testify in behalf of the defense, but his
honor dismissed the case.
THE TIMER IS THE LARGEST NEWS
PAPER IX WASHINGTON. IT GIVES
READERS TWO EHiHT-PAGEEDITIOXS,
MORNING AND EVENING. EACH WEEK
DAY AND TWENTY PAGES ON SUNDAY:
IN ALL 110 PAGES OETHE LIVELIEST
AND P.ERT NEWS TOR FIFTY CENTS
A MONTH, OR 1 2-3 CENTS A DAY.
FOUNDRY CHURCH SELECTED.
Christian Convention Will lie Held
Within Its nistoricTWalls.
Foundry Church, corner of Fourteenth
and G streets northwest, has been se
lected by the committee as the place for
the holding of the first annual convention
of the National Gosiiel Mission Union on
Tuesday, Wednesday, and Thursday, Oc
tober 10, 1C, and 17.
Several churches were under considera
tion, but this was decided to be more cen
tral and easier of access than any other
The old church has a. grand history of
nearly eighty years, but it is believed that
nothing in the past will be more notable
than the great convention to be held week
Dr. Brown, the pastor, is enthusiastic
In anticipation of the reast of spiritual
good things to beserved, as isthe committee
it arrangements, and all who know the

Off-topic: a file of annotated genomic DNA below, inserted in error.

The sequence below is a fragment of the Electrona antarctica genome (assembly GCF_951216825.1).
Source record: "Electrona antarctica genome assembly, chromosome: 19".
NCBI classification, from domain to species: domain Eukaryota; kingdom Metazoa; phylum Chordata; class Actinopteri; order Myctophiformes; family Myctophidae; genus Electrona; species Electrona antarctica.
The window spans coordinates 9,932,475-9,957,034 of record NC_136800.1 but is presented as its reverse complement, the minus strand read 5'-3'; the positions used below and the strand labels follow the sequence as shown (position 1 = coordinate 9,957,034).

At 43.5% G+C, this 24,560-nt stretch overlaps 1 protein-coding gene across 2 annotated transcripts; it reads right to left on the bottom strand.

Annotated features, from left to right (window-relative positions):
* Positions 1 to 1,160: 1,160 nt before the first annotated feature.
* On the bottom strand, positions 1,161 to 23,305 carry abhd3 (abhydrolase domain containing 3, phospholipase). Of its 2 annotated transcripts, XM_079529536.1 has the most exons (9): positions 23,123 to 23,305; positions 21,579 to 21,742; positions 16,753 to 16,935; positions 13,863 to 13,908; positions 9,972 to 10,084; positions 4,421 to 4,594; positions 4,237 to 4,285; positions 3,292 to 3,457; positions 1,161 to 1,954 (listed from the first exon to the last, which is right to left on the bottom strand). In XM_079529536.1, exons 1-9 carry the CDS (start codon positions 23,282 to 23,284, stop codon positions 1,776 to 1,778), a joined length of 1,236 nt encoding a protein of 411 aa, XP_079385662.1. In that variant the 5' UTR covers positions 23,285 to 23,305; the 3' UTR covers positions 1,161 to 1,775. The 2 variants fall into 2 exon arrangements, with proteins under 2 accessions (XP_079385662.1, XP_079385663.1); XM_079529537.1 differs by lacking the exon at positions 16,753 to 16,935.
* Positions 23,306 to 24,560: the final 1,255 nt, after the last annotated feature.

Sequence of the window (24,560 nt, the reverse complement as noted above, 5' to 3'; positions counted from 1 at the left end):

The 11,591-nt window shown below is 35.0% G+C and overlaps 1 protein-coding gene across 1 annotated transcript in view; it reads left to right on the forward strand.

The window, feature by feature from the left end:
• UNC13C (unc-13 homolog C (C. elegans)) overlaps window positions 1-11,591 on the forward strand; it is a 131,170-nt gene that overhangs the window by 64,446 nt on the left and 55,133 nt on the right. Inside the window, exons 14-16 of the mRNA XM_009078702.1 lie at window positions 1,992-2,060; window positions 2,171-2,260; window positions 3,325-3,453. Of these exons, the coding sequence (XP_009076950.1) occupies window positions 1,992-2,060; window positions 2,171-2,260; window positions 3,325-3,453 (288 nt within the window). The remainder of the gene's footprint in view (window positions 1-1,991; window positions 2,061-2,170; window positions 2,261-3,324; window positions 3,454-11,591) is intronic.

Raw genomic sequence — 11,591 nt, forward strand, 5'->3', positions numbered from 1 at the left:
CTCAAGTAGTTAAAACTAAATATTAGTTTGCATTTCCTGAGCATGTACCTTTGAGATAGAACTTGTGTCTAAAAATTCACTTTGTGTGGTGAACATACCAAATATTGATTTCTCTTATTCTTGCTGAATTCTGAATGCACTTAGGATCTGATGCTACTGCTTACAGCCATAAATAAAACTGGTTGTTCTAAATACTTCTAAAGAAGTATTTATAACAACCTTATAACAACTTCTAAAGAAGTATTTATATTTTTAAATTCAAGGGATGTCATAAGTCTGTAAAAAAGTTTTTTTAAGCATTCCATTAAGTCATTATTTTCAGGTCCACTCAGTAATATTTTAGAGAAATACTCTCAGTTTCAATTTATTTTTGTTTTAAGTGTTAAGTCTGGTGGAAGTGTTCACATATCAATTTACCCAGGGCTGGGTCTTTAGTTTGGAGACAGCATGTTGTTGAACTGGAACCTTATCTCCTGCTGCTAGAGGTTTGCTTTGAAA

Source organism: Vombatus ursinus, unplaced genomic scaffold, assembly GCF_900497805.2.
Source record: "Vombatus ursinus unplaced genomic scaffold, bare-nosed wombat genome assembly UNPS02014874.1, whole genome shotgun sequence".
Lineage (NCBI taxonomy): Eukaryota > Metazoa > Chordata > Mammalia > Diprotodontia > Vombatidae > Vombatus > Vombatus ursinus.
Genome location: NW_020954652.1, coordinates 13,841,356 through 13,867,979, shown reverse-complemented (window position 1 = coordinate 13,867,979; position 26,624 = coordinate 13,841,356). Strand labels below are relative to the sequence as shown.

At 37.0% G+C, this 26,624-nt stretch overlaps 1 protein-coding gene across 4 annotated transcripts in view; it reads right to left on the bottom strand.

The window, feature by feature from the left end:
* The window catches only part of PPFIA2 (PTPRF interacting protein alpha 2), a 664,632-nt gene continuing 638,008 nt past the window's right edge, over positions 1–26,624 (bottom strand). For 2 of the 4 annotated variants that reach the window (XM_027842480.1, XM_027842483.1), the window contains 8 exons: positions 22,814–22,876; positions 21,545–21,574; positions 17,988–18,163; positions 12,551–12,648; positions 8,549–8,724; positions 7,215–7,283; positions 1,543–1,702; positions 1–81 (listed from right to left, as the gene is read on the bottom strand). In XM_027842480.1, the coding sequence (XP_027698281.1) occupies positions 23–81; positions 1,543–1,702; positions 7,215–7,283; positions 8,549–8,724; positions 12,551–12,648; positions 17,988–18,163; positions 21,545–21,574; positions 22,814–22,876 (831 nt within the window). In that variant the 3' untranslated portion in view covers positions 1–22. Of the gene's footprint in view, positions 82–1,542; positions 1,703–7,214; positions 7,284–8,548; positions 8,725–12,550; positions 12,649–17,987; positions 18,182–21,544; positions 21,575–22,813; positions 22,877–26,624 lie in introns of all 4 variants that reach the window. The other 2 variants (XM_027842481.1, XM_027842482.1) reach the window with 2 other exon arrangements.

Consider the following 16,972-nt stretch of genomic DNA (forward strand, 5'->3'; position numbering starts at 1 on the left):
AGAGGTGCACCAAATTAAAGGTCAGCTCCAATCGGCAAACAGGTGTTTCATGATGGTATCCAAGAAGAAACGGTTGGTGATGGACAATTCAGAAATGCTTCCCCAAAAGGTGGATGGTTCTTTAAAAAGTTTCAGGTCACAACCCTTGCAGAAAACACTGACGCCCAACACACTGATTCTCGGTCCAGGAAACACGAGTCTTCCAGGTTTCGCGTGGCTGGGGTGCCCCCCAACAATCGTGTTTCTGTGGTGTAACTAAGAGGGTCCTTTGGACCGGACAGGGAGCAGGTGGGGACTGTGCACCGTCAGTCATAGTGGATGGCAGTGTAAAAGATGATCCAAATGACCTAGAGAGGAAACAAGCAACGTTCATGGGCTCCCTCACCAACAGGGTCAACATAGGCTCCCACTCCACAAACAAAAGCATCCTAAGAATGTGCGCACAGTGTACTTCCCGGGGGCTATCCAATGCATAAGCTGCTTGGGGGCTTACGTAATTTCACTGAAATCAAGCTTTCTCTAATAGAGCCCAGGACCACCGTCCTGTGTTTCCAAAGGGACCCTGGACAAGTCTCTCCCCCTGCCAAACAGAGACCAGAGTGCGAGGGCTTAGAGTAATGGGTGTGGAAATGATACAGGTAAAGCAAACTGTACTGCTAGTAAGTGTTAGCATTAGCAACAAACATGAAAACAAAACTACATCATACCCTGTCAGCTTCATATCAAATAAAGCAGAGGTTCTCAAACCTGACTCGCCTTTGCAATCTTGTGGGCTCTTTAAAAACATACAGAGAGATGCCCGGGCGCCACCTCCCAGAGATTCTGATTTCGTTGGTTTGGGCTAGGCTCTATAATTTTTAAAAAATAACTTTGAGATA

personnel of the delegates and the character
of the services.
Respoases from every section of the coun
try are being received by each mail, and
delegates will be. present from Boston on
the East to St. Louis on the West Fully
100 superintendents of missions, city mis
sionaries, and matrons of homes for women
The management of this convention be
lieves that it will stir the entire religious
part of the community to a greater sense
of the needs of the day and give to all
churches a spiritual impetus that will be
felt throughout the coming winter.
The local associations are choosing prom
inent and nble speakers to represent their
various lines of work, and the programme
is going to abound with gems of the bright
Licenses to marry have lieen Issued as
James Hcusou and Rosa Wlmbush.
Md.. and Mollie Lentz.
William Harrison and Bertie Brooks:
Boven L. Smith and Mary C. Tuomcy.
William Rosier and Emma Carrrol.
Fred II. Cole aud-Maggie R. Edds.
Charles Burnett and Mary Harris.
William Lane and Mary Tate.
William J. Pitncr. of Atlanta, Ga., and
Magglo B. Columbus.
James E. Ayre and Gertrude J..Kiger.
Eugene Miller and Rosa L. Hudnell, both
of Lexington, Va.
For which we bars the exclusive
sale for Wsshinstoo.. U the Del
ton Shoe ComBani's Venetian
ToeLvilo ' Batton-vflnMt qual
ity perfectly made and tits
with snen easy araea that almost
every fool look psetty in it. A
regular HX shoe, 3nd sold for
$6.01) every where r else. Our
TIE JEMUSS HLLL3 SHOES
Are so well known that to
mention them seema al- (TC flfl
most unnecessary. Price sV 3 U U
For the balance of this week we
will clre n discount of 10 per cent off
all Children's Spring fleet fehoca.